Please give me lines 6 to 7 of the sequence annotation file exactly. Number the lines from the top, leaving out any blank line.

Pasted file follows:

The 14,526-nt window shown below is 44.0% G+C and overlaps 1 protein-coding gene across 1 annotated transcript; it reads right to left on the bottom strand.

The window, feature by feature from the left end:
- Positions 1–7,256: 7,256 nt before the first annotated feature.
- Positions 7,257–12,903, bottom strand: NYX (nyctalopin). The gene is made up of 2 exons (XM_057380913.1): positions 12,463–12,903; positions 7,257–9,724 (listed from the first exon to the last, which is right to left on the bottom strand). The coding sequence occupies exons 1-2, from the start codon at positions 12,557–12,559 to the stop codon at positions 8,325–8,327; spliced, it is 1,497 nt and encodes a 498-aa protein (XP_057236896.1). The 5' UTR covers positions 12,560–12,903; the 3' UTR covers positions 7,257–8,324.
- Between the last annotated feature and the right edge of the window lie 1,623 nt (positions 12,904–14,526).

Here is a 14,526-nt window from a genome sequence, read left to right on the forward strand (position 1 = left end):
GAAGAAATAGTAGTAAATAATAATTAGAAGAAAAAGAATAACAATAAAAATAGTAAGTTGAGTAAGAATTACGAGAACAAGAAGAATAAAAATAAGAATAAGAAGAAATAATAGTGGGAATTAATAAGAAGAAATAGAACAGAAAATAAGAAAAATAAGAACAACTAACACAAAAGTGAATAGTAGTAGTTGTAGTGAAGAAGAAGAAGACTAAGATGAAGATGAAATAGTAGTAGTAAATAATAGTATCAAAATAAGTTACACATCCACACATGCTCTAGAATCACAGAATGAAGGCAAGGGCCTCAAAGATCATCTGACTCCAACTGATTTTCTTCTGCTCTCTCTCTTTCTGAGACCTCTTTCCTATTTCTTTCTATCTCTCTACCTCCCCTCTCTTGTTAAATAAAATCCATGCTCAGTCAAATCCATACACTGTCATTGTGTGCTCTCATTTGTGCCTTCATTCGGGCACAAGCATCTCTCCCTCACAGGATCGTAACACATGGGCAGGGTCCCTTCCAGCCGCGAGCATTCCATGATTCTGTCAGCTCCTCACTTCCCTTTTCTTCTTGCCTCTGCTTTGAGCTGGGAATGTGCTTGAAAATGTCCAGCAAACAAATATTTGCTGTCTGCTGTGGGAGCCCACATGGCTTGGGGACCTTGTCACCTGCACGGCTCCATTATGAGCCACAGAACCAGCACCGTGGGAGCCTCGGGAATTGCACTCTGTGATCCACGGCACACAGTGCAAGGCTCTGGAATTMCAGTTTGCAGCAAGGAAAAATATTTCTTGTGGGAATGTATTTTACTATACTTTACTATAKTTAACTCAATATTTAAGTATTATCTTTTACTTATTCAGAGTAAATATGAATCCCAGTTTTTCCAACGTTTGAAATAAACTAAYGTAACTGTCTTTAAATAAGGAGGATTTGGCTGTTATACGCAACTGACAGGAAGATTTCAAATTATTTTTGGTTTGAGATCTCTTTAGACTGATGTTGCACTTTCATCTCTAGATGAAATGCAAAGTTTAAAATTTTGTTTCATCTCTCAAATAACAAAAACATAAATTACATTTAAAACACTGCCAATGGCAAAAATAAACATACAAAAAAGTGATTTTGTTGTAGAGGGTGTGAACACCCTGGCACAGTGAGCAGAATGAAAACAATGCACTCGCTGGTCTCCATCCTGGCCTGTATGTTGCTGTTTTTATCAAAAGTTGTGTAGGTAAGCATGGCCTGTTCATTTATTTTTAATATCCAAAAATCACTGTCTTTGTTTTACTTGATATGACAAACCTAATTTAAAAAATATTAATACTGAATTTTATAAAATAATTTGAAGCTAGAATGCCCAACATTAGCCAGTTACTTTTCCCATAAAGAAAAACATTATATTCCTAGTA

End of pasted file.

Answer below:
Here is a 14,526-nt window from a genome sequence, read left to right on the forward strand (position 1 = left end):
GAAGAAATAGTAGTAAATAATAATTAGAAGAAAAAGAATAACAATAAAAATAGTAAGTTGAGTAAGAATTACGAGAACAAGAAGAATAAAAATAAGAATAAGAAGAAATAATAGTGGGAATTAATAAGAAGAAATAGAACAGAAAATAAGAAAAATAAGAACAACTAACACAAAAGTGAATAGTAGTAGTTGTAGTGAAGAAGAAGAAGACTAAGATGAAGATGAAATAGTAGTAGTAAATAATAGTATCAAAATAAGTTACACATCCACACATGCTCTAGAATCACAGAATGAAGGCAAGGGCCTCAAAGATCATCTGACTCCAACTGATTTTCTTCTGCTCTCTCTCTTTCTGAGACCTCTTTCCTATTTCTTTCTATCTCTCTACCTCCCCTCTCTTGTTAAATAAAATCCATGCTCAGTCAAATCCATACACTGTCATTGTGTGCTCTCATTTGTGCCTTCATTCGGGCACAAGCATCTCTCCCTCACAGGATCGTAACACATGGGCAGGGTCCCTTCCAGCCGCGAGCATTCCATGATTCTGTCAGCTCCTCACTTCCCTTTTCTTCTTGCCTCTGCTTTGAGCTGGGAATGTGCTTGAAAATGTCCAGCAAACAAATATTTGCTGTCTGCTGTGGGAGCCCACATGGCTTGGGGACCTTGTCACCTGCACGGCTCCATTATGAGCCACAGAACCAGCACCGTGGGAGCCTCGGGAATTGCACTCTGTGATCCACGGCACACAGTGCAAGGCTCTGGAATTMCAGTTTGCAGCAAGGAAAAATATTTCTTGTGGGAATGTATTTTACTATACTTTACTATAKTTAACTCAATATTTAAGTATTATCTTTTACTTATTCAGAGTAAATATGAATCCCAGTTTTTCCAACGTTTGAAATAAACTAAYGTAACTGTCTTTAAATAAGGAGGATTTGGCTGTTATACGCAACTGACAGGAAGATTTCAAATTATTTTTGGTTTGAGATCTCTTTAGACTGATGTTGCACTTTCATCTCTAGATGAAATGCAAAGTTTAAAATTTTGTTTCATCTCTCAAATAACAAAAACATAAATTACATTTAAAACACTGCCAATGGCAAAAATAAACATACAAAAAAGTGATTTTGTTGTAGAGGGTGTGAACACCCTGGCACAGTGAGCAGAATGAAAACAATGCACTCGCTGGTCTCCATCCTGGCCTGTATGTTGCTGTTTTTATCAAAAGTTGTGTAGGTAAGCATGGCCTGTTCATTTATTTTTAATATCCAAAAATCACTGTCTTTGTTTTACTTGATATGACAAACCTAATTTAAAAAATATTAATACTGAATTTTATAAAATAATTTGAAGCTAGAATGCCCAACATTAGCCAGTTACTTTTCCCATAAAGAAAAACATTATATTCCTAGTA